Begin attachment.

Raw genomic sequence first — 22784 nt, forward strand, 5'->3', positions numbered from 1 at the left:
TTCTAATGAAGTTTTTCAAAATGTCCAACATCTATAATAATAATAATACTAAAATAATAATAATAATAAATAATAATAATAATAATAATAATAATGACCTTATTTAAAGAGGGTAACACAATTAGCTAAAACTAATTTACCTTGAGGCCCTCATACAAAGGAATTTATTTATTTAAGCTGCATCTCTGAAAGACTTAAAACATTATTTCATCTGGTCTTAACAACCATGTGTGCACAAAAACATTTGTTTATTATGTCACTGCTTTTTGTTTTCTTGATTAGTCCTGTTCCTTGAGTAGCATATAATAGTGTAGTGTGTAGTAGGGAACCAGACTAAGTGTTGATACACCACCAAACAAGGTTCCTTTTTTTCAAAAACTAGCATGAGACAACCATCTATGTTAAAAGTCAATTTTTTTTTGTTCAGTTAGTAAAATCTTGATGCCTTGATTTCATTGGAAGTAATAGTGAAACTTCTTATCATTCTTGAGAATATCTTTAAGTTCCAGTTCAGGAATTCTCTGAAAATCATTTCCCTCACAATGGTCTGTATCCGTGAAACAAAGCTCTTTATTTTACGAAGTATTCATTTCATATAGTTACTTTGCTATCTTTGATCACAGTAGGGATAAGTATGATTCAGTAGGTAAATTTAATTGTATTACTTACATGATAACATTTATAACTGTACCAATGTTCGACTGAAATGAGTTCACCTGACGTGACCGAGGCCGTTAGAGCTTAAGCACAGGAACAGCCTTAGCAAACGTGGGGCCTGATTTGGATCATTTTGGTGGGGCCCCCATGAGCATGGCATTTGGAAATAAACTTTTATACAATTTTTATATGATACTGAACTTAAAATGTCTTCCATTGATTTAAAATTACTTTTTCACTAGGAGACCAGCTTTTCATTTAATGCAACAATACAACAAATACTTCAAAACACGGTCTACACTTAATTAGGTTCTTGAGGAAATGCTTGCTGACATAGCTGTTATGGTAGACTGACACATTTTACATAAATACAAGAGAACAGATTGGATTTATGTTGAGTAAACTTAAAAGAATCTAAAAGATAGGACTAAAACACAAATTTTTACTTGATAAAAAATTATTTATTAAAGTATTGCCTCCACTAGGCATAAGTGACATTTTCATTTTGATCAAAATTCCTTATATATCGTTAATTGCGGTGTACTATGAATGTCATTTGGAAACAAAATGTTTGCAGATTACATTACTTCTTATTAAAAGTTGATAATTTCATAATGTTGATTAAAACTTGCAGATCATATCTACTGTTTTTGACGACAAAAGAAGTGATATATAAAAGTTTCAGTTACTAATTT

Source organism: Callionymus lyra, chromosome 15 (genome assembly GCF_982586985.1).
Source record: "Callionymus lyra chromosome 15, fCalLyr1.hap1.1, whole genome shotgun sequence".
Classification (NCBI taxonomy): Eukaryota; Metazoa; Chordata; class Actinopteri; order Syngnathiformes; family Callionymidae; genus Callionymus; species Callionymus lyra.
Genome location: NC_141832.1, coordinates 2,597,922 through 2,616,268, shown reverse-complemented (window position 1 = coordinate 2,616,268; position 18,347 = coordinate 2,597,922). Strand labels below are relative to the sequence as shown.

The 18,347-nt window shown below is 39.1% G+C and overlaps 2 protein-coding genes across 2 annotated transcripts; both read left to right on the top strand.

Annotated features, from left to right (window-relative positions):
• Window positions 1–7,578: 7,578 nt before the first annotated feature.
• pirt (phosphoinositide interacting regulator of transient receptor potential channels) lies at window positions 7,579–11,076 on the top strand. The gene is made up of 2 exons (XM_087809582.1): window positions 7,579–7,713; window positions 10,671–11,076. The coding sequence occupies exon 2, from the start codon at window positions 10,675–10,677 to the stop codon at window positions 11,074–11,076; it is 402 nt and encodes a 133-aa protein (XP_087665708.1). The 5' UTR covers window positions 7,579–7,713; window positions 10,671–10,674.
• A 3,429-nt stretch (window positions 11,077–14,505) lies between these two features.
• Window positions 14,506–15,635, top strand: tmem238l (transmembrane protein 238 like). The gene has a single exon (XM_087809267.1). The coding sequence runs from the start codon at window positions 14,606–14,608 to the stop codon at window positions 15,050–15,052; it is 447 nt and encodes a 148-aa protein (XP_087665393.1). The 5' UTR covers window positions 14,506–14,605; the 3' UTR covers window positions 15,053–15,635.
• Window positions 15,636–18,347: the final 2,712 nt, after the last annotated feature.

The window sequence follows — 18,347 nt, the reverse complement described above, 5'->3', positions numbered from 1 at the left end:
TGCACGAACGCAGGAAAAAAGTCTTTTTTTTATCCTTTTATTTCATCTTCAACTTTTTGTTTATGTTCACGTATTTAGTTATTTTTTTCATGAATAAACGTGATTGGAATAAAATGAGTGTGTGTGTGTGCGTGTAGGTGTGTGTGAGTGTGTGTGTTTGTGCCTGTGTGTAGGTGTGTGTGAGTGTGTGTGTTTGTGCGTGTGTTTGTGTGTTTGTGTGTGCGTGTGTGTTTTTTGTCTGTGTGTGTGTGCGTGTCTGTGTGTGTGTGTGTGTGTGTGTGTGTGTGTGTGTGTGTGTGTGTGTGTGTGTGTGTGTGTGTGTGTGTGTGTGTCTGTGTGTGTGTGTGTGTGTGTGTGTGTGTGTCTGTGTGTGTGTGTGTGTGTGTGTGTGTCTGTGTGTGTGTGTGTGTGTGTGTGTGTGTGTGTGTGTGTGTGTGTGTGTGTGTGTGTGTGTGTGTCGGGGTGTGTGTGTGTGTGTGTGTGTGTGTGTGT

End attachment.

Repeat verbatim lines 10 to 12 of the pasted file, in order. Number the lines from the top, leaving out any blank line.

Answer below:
• pirt (phosphoinositide interacting regulator of transient receptor potential channels) lies at window positions 7,579–11,076 on the top strand. The gene is made up of 2 exons (XM_087809582.1): window positions 7,579–7,713; window positions 10,671–11,076. The coding sequence occupies exon 2, from the start codon at window positions 10,675–10,677 to the stop codon at window positions 11,074–11,076; it is 402 nt and encodes a 133-aa protein (XP_087665708.1). The 5' UTR covers window positions 7,579–7,713; window positions 10,671–10,674.
• A 3,429-nt stretch (window positions 11,077–14,505) lies between these two features.
• Window positions 14,506–15,635, top strand: tmem238l (transmembrane protein 238 like). The gene has a single exon (XM_087809267.1). The coding sequence runs from the start codon at window positions 14,606–14,608 to the stop codon at window positions 15,050–15,052; it is 447 nt and encodes a 148-aa protein (XP_087665393.1). The 5' UTR covers window positions 14,506–14,605; the 3' UTR covers window positions 15,053–15,635.